Our “Rail Services Decarbonisation Action Plan” envisages an electrified railway between Edinburgh and Aberdeen. However, the optimum programme to achieve that remains under analysis, and a range of traction options—electric, battery and hydrogen fuel cell—are under consideration to expedite replacement of our diesel trains.
Through our hydrogen accelerator initiative at the University of St Andrews, we are building capability. The initiative’s zero-emissions train project at Bo’ness, which is managed by world-leading hydrogen technology company Arcola Energy, seeks to address the issues that are associated with creating then enabling a hydrogen fuel cell train to operate on the network later this year.
The first hydrogen trains are due to be displayed at COP26—the 26th conference of the parties—later this year, to demonstrate the future of sustainable rail travel. My concern is that the main line to Aberdeen is due to be electrified by 2035. In addition, electrification gantries are visually unattractive and expensive and, in any event, half the energy is lost in transmission. It is possible that hydrogen trains could be introduced on the line, which would reduce the costs of electrification and could happen much sooner. We could face a situation in which electrification is finished, only for the line to face more long-term disruption in order to introduce hydrogen technology. Can the cabinet secretary set out whether the improvements can be undertaken concurrently, or should my constituents think of hydrogen trains as something that they might see in 25 years or more?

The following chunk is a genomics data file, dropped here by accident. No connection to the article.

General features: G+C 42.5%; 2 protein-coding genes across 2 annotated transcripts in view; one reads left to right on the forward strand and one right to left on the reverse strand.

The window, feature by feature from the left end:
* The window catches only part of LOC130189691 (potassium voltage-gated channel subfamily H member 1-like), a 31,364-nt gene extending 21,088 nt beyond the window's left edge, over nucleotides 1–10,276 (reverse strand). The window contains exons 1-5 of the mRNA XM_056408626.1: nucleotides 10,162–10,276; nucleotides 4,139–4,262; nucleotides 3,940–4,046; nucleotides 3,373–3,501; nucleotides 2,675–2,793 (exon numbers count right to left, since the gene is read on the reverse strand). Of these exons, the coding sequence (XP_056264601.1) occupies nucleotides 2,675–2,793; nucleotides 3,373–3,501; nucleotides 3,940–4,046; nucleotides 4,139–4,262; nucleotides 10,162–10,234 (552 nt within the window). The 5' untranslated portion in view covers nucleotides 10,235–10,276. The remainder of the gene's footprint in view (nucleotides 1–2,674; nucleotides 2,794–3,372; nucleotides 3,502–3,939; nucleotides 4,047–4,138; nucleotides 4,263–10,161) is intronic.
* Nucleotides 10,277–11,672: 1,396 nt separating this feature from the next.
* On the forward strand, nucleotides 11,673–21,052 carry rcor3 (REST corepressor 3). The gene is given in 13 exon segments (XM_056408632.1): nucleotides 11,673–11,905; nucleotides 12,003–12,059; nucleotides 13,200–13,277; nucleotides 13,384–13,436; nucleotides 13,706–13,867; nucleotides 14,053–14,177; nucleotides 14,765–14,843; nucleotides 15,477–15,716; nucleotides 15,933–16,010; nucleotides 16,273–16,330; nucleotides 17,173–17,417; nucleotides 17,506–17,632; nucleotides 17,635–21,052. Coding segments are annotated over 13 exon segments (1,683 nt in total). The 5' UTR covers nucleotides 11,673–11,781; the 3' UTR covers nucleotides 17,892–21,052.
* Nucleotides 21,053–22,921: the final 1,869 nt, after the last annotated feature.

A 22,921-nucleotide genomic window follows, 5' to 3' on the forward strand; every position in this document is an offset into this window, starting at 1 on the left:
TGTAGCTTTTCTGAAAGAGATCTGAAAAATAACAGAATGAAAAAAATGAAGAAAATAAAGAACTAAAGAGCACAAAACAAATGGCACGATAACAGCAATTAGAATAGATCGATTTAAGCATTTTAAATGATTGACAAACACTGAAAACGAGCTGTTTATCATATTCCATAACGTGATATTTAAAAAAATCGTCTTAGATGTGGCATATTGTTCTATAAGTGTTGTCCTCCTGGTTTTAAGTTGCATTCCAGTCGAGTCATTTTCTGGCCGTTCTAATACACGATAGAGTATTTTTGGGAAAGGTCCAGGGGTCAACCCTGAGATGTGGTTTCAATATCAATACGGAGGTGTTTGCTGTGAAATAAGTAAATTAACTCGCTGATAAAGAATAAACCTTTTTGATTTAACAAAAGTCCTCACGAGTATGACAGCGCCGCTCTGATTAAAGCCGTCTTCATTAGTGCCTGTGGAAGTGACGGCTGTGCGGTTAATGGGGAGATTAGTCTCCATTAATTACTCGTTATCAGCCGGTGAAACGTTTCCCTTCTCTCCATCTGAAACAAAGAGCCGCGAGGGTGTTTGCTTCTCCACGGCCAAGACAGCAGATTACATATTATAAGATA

We are looking at a range of traction options. The only note of caution that I sound about the use of hydrogen fuel cell trains is that their ability to operate on long-distance networks at high speed is significantly less, and the technology is still developing. Scotland is one of the leading countries in progressing use of hydrogen in rail services, which is why we have the project at Bo’ness.
However, the member can be assured that hydrogen is one of the areas that we are looking at. If it is viewed as being the most appropriate traction type for improving services to Aberdeen, that will be the approach that will be taken. However, that analysis is still being carried out, and electrification and battery electric trains are also being considered.